Subrahmanyan Chandrashekhar Biography, Birth, Death
Subrahmanyan Chandrashekhar Biography, Birth, Death
Subrahmanyan Chandrashekhar Biography
Subramanyan Chandrashekhar Biograph
Birth: 19 October 1910
Death: 21 August 1995
Achievements: Discovery of ‘Chandrasekhar Limit’, awarded the 1983 Nobel Prize in Physics
Subramanian Chandrasekhar was one of the greatest scientists of the 20th century. He did commendable work in astronomy, physics and applied mathematics. Chandrasekhar was awarded the Nobel Prize in Physics in the year 1983. Chandrasekhar was the nephew of CV Raman, the great Indian scientist and Nobel laureate of physics. Chandrasekhar believed in the common tradition of humans. According to him, “It is a fact that the human mind works in the same way. Another thing is revealed by this that the things with which we get pleasure, make people happy in every part of the world. Thus we all have a common interest ”. Chandrasekhar was a great scientist, a skilled teacher and a high-scholar.
Subrahmanyan Chandrashekhar Biography early life
Subramanian Chandrasekhar was born on 10 October 1910 in Lahore. His father Chandrasekhar Subramanya Aiyar was an officer in the Audit Department of the Government of India. His mother was a highly educated male student. Chandrasekhar was the nephew of CV Raman, the great Indian scientist and Nobel laureate of physics. By the age of twelve, Chandrasekhar was educated under the supervision of parents and personal tutor. At the age of 12, he joined Hindu High School. In the year 1925, he joined the Presidency College, Madras. Subramanian Chandrasekhar passed his graduation in Physics in the year 1930. In July 1930, he received a scholarship from the Government of India to study at Cambridge University, England.
He received his Ph.D. Completed in the year 1933. He was then elected to a Trinity College fellowship. The duration of this fellowship was 1933–37. In 1936, he briefly visited Harvard University when he was offered the position of a Research Associate at the University of Chicago, which he accepted. In September 1936, Subramanian Chandrasekhar married Lomita Doraiswamy, who was his junior at the Presidency College, Madras.
Subrahmanyan Chandrashekhar Biography Carrier
He spent much of his career at the University of Chicago. Here he spent some time as editor of the Yerkes Observatory, and the Astrophysical Journal. He served on the faculty of the University of Chicago from the year 1937 until his death in 1995. In 1953, he became a citizen of the United States.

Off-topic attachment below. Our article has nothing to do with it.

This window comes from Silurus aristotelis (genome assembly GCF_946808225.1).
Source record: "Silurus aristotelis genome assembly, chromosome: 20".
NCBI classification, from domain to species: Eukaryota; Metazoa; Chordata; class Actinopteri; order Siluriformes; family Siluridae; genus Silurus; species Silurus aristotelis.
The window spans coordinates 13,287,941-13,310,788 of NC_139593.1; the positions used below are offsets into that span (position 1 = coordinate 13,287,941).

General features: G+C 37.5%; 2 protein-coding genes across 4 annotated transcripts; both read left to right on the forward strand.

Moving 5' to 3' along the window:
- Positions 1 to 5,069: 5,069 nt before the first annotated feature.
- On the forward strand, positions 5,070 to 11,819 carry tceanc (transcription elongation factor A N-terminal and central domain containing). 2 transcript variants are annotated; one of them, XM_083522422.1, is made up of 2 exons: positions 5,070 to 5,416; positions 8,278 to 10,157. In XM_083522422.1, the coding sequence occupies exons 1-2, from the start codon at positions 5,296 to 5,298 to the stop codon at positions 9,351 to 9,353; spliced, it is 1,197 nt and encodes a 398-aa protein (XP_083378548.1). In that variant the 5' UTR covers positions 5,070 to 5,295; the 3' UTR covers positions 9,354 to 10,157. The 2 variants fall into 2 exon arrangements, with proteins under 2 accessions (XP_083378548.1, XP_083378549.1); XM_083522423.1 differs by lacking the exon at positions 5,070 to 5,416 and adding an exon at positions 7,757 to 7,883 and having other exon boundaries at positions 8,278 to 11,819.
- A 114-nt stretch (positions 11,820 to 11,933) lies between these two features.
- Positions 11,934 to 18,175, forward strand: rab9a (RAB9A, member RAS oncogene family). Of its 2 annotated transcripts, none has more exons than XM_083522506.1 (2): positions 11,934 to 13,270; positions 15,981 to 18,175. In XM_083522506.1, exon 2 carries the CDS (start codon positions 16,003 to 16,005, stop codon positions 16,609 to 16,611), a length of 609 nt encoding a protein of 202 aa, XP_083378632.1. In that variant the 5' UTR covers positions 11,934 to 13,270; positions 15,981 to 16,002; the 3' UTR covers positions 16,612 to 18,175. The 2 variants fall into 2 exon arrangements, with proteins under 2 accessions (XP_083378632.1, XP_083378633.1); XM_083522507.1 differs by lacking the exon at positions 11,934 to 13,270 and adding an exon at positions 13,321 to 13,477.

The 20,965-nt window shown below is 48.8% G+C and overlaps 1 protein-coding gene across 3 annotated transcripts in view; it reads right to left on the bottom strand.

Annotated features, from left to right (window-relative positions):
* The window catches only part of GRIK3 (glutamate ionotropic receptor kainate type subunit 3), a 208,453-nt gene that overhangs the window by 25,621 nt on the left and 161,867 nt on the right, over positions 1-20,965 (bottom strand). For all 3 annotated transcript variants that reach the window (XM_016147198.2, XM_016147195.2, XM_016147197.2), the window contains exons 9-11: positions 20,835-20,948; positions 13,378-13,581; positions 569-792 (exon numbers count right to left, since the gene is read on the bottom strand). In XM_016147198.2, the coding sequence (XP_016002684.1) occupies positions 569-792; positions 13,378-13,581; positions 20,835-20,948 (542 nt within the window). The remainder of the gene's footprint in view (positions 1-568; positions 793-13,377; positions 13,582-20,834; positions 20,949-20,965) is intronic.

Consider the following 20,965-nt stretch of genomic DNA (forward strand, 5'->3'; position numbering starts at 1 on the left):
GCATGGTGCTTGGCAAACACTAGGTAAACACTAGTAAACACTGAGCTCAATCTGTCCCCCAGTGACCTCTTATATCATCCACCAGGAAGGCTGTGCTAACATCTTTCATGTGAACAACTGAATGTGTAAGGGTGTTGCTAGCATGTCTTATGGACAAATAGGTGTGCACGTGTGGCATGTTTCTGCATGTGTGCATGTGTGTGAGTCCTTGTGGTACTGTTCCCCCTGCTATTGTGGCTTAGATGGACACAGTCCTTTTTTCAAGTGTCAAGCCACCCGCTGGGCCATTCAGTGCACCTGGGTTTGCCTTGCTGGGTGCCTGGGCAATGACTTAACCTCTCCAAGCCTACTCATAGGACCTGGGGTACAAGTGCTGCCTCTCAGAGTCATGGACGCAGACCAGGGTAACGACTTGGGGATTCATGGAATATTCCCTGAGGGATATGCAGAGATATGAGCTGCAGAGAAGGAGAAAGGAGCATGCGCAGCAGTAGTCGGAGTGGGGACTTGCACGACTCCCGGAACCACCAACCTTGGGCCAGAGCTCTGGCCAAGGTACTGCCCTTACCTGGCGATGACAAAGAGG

His biggest breakthrough in the field of astronomy came from his theory called “Chandrashekhar Limit”. Through this, he paved the way for the determination of the maximum age limit for the group of ‘white dwarf’ stars. Subramanian Chandrasekhar did many important works in the field of astronomy. In addition to astrophysics, this world-renowned astrophysicist did high level research and work in the field of astronomy mathematics. He was awarded the Nobel Prize in Physics in 1983 for his research work on “the process of condensation with the cooling and shrinking of stars”. Neutron stars and ‘black holes’ were detected as a result of Chandrasekhar boundary rendering.
Apart from the discovery of the Chandrasekhar limit, major works by Subramanian Chandrasekhar include: Theory of Brownian Motion (1938–1943); Theory of the Illuminations and the Polarisons of the Sunlit Sky (1943–1950); General Theory of Relativity and Relative Astrophysics (1962–1971) and Mathematical Theory of Black Holes (1974–1983).
The journey of Chandrasekhar’s life and career was not easy. He had to face all kinds of difficulties but all these things were small for him. He was a man shaped by the complexities of three different cultures in India (where he was born), England and the USA.
About 50 students did PhD under his guidance and supervision. Their relationship with their students reminds us of the Guru-disciple tradition. His students respected him very much, but he also kept them constantly excited so that they would keep their perspective fearless.
Professor S. Chandrasekhar was awarded the Nobel Prize in Physics in the year 1983 for his research and works related to the structure and development of stars. Although he accepted the award, the citation for the Nobel Prize only described his early works, which left him deeply disappointed.
Awards and honors
1944: Became a Fellow of the Royal Society
1949: Henry Norris Roussel Lectureship
1952: Bruce Medal
1953: Awarded the Golden Medal of the Royal Astronomical Society
1957: Awarded the Rumford Prize of the American Academy of Arts and Sciences
1966: National Science Medal, United States
1968: Awarded Padma Vibhushan by the Government of India
1971: Henry Draper Medal by the National Academy of Sciences
1983: Nobel Prize in Physics
1984: Copley medal of Royal Society
1988: Honorary Fellow of the International Academy of Science
1989: Gordon J. Lang Award
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